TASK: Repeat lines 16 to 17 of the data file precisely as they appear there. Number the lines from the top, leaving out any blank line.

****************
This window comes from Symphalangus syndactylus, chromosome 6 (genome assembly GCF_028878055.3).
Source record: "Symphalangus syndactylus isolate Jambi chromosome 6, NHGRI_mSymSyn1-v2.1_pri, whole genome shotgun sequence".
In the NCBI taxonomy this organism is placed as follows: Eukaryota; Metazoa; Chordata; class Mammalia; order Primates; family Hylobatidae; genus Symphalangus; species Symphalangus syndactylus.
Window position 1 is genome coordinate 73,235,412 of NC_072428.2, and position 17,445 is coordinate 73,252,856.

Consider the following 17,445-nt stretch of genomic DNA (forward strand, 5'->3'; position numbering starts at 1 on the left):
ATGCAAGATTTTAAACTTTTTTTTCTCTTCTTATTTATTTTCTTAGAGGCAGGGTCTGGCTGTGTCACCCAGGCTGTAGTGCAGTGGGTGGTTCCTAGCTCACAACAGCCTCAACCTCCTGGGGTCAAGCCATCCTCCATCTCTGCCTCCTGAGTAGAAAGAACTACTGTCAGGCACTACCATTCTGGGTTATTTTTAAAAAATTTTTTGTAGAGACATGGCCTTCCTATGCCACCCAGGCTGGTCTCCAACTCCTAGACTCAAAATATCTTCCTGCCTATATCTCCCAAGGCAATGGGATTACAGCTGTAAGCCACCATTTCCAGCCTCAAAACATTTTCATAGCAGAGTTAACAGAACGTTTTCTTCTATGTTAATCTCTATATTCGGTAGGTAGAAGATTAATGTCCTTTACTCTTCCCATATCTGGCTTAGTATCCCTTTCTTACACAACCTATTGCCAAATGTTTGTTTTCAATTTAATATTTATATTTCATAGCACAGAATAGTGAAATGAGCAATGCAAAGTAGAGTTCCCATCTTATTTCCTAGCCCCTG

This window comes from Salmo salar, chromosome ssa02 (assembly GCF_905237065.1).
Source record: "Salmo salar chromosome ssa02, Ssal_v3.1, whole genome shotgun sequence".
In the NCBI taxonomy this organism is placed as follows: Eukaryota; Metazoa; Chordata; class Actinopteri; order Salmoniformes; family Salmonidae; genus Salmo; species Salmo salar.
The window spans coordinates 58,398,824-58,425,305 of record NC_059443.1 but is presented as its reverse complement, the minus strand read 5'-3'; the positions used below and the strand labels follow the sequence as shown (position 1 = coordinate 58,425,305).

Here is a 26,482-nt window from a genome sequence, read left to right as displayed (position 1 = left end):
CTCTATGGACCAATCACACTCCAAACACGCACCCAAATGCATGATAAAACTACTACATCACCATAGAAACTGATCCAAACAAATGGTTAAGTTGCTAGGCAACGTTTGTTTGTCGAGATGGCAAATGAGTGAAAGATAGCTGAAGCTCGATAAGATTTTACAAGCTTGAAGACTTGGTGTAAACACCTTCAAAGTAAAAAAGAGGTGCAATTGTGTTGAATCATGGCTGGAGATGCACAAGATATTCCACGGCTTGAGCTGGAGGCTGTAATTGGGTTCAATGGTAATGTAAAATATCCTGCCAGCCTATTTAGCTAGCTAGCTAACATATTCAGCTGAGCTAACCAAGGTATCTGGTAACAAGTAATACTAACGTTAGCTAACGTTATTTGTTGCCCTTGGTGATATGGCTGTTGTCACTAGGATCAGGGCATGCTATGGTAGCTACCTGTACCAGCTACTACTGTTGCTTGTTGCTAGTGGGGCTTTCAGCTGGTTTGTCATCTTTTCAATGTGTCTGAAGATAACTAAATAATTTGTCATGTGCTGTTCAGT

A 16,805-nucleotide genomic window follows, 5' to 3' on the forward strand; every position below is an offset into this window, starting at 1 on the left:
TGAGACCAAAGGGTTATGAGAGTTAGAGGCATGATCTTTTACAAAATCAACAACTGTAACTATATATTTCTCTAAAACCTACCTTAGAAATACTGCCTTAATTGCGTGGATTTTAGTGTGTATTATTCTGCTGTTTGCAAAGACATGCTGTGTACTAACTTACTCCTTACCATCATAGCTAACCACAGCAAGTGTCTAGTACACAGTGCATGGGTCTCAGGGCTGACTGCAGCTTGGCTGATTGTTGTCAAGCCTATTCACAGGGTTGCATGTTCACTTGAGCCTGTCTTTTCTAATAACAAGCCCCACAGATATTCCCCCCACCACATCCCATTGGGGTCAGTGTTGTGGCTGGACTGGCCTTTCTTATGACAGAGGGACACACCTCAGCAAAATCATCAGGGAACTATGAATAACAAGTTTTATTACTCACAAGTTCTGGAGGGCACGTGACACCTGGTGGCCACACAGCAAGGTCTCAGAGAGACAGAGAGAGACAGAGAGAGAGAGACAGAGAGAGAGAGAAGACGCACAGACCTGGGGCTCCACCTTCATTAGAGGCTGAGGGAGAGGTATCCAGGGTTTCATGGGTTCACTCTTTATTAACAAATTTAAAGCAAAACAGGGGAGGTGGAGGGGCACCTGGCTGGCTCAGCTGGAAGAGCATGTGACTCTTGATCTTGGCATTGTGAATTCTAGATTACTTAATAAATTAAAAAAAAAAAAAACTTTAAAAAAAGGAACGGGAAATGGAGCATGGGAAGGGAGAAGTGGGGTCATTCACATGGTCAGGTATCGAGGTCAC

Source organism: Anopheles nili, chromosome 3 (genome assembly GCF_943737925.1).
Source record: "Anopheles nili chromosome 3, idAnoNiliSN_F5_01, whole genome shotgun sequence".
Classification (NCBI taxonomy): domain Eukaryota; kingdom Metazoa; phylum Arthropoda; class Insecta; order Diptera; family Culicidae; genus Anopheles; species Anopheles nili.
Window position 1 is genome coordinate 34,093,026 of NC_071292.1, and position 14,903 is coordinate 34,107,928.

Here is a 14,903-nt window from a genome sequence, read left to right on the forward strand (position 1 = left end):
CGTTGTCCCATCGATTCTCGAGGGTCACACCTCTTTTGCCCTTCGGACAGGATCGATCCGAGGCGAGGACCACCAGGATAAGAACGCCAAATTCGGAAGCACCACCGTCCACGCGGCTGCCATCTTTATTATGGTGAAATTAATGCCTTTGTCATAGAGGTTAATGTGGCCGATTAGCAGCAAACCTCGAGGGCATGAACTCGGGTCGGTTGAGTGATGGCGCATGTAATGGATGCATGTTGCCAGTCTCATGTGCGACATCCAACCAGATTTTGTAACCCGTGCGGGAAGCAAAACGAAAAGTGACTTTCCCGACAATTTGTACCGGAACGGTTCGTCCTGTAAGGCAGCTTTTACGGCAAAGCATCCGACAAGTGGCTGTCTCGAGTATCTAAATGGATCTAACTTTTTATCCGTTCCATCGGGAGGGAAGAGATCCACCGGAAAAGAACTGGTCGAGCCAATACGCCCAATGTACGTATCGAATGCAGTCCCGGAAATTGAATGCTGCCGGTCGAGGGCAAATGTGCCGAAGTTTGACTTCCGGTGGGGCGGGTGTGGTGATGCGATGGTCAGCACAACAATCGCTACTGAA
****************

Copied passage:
Source record: "Anopheles nili chromosome 3, idAnoNiliSN_F5_01, whole genome shotgun sequence".
Classification (NCBI taxonomy): domain Eukaryota; kingdom Metazoa; phylum Arthropoda; class Insecta; order Diptera; family Culicidae; genus Anopheles; species Anopheles nili.